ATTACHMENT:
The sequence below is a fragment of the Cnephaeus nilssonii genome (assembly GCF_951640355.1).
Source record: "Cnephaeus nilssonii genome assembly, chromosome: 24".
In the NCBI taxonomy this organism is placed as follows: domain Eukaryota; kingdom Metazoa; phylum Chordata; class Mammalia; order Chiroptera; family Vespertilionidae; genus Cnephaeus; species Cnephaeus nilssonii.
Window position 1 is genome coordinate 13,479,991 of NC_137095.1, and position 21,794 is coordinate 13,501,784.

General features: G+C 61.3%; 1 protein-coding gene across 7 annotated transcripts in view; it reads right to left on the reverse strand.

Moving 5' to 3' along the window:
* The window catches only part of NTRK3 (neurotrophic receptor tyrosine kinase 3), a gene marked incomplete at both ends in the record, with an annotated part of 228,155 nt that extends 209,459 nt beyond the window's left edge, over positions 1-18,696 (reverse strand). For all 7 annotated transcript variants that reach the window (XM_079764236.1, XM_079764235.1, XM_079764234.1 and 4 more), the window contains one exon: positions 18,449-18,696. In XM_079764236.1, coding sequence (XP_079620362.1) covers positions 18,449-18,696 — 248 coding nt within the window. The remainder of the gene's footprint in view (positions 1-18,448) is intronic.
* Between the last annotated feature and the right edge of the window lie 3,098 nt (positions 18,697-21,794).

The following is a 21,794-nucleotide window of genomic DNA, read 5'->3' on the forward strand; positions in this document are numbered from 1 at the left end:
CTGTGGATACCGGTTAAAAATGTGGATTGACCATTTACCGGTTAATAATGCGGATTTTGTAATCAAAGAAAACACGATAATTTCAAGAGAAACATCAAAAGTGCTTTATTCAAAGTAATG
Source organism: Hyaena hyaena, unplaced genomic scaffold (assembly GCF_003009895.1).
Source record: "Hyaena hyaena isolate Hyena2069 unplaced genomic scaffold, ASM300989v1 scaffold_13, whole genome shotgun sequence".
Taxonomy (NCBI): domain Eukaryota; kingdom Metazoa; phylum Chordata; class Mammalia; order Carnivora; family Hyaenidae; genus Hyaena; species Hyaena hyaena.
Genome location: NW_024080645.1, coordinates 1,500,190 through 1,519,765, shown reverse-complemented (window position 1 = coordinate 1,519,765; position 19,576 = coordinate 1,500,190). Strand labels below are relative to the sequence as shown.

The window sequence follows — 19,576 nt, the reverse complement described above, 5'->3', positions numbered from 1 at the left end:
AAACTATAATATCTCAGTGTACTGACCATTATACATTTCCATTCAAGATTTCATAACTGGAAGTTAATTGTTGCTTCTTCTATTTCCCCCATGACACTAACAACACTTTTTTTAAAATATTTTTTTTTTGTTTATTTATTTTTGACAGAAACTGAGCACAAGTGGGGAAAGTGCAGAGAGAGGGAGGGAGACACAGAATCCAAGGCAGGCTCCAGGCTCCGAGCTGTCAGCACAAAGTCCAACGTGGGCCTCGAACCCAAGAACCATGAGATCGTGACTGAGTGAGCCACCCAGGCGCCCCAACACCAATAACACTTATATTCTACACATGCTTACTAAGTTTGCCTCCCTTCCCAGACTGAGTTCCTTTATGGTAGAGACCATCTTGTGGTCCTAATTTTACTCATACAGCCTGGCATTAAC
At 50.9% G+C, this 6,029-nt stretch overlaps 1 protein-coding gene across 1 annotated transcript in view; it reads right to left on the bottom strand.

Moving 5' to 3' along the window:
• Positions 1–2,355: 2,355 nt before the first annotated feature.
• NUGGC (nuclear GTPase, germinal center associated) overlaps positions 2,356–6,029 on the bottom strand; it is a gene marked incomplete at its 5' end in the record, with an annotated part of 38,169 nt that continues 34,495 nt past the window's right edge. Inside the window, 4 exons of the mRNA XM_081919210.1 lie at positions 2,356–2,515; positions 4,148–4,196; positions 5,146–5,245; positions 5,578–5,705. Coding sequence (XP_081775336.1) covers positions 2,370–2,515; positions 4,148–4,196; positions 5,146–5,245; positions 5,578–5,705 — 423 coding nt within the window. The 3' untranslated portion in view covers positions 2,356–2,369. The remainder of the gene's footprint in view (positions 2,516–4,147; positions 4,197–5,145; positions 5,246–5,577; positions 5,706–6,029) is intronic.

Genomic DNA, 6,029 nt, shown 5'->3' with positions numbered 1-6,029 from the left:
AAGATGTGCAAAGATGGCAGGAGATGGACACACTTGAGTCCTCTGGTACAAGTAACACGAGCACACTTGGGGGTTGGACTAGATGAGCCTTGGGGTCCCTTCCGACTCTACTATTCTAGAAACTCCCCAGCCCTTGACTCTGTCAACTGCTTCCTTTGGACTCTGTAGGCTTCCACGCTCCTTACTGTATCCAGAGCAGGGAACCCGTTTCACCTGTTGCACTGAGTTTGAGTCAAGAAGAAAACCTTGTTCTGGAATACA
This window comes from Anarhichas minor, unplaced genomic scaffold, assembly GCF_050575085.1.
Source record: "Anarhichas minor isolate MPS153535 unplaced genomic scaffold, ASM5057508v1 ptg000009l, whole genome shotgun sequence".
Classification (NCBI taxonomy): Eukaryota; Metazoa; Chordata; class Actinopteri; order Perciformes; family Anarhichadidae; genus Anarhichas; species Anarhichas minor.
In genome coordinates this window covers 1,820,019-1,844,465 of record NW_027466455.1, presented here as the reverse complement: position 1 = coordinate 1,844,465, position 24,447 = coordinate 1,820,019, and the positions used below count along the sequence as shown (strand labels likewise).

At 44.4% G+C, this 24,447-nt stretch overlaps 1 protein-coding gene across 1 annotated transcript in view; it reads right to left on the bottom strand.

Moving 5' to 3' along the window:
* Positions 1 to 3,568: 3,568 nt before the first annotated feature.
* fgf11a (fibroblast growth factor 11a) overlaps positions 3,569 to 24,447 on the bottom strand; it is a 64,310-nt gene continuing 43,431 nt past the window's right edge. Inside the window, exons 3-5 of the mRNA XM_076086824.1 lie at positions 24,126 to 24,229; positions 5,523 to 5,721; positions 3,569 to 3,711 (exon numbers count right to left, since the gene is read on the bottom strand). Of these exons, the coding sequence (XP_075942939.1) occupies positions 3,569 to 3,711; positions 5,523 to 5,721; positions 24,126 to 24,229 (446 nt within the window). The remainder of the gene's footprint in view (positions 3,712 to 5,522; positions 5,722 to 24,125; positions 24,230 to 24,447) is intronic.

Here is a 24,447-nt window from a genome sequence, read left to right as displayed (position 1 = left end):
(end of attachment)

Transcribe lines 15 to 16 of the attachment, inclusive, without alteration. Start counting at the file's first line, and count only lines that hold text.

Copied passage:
The window sequence follows — 19,576 nt, the reverse complement described above, 5'->3', positions numbered from 1 at the left end:
AAACTATAATATCTCAGTGTACTGACCATTATACATTTCCATTCAAGATTTCATAACTGGAAGTTAATTGTTGCTTCTTCTATTTCCCCCATGACACTAACAACACTTTTTTTAAAATATTTTTTTTTTGTTTATTTATTTTTGACAGAAACTGAGCACAAGTGGGGAAAGTGCAGAGAGAGGGAGGGAGACACAGAATCCAAGGCAGGCTCCAGGCTCCGAGCTGTCAGCACAAAGTCCAACGTGGGCCTCGAACCCAAGAACCATGAGATCGTGACTGAGTGAGCCACCCAGGCGCCCCAACACCAATAACACTTATATTCTACACATGCTTACTAAGTTTGCCTCCCTTCCCAGACTGAGTTCCTTTATGGTAGAGACCATCTTGTGGTCCTAATTTTACTCATACAGCCTGGCATTAAC